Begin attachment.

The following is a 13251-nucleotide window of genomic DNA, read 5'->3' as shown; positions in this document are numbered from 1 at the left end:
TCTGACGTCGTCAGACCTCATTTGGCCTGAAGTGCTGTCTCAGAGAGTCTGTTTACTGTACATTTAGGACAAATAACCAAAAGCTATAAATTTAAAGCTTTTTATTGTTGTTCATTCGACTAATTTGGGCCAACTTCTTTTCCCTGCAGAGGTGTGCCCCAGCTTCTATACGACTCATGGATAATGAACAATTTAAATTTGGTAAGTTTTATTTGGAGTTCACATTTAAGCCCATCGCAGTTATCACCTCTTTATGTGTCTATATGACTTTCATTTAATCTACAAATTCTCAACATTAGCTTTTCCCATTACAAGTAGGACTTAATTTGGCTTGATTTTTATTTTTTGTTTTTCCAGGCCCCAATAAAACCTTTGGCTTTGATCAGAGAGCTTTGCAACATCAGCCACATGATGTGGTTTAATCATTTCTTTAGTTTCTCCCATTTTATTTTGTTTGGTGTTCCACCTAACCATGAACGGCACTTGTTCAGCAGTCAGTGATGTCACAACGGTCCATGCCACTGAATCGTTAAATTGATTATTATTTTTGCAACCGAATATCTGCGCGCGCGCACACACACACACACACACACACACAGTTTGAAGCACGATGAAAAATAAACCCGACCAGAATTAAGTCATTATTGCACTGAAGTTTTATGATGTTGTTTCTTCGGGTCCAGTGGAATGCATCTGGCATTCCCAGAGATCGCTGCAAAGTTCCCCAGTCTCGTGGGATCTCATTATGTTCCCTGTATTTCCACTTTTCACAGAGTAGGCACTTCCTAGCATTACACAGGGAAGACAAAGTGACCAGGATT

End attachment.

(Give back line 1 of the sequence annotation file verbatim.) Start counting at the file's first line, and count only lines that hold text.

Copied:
The following is a 13251-nucleotide window of genomic DNA, read 5'->3' as shown; positions in this document are numbered from 1 at the left end: